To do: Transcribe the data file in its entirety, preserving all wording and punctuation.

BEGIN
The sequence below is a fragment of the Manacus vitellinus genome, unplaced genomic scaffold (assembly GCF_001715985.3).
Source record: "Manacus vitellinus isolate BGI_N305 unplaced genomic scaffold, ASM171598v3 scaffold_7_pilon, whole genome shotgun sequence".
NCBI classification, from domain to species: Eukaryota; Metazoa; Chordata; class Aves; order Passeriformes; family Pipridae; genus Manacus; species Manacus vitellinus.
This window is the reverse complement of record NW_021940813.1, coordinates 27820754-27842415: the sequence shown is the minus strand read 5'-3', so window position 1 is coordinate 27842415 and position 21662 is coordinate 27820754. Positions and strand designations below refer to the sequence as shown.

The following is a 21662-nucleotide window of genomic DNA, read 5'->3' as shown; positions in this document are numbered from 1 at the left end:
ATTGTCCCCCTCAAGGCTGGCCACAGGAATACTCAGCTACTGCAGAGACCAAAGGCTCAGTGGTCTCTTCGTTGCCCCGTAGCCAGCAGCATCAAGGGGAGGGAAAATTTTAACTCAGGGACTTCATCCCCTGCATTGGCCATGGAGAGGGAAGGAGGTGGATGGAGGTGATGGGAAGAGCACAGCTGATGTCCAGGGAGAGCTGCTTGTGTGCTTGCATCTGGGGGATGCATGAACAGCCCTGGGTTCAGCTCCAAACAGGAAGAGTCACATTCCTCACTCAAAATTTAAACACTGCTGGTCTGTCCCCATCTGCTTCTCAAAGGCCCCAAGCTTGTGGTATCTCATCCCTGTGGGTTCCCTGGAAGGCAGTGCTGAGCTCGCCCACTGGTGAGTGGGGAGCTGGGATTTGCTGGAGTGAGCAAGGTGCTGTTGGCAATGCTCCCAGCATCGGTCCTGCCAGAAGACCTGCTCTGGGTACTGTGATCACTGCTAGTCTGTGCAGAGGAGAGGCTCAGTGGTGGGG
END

The sequence below is a fragment of the Manacus vitellinus genome, unplaced genomic scaffold (assembly GCF_001715985.3).
Source record: "Manacus vitellinus isolate BGI_N305 unplaced genomic scaffold, ASM171598v3 scaffold_7_pilon, whole genome shotgun sequence".
NCBI classification, from domain to species: Eukaryota; Metazoa; Chordata; class Aves; order Passeriformes; family Pipridae; genus Manacus; species Manacus vitellinus.
This window is the reverse complement of record NW_021940813.1, coordinates 27820754-27842415: the sequence shown is the minus strand read 5'-3', so window position 1 is coordinate 27842415 and position 21662 is coordinate 27820754. Positions and strand designations below refer to the sequence as shown.

The following is a 21662-nucleotide window of genomic DNA, read 5'->3' as shown; positions in this document are numbered from 1 at the left end:
ATTGTCCCCCTCAAGGCTGGCCACAGGAATACTCAGCTACTGCAGAGACCAAAGGCTCAGTGGTCTCTTCGTTGCCCCGTAGCCAGCAGCATCAAGGGGAGGGAAAATTTTAACTCAGGGACTTCATCCCCTGCATTGGCCATGGAGAGGGAAGGAGGTGGATGGAGGTGATGGGAAGAGCACAGCTGATGTCCAGGGAGAGCTGCTTGTGTGCTTGCATCTGGGGGATGCATGAACAGCCCTGGGTTCAGCTCCAAACAGGAAGAGTCACATTCCTCACTCAAAATTTAAACACTGCTGGTCTGTCCCCATCTGCTTCTCAAAGGCCCCAAGCTTGTGGTATCTCATCCCTGTGGGTTCCCTGGAAGGCAGTGCTGAGCTCGCCCACTGGTGAGTGGGGAGCTGGGATTTGCTGGAGTGAGCAAGGTGCTGTTGGCAATGCTCCCAGCATCGGTCCTGCCAGAAGACCTGCTCTGGGTACTGTGATCACTGCTAGTCTGTGCAGAGGAGAGGCTCAGTGGTGGGG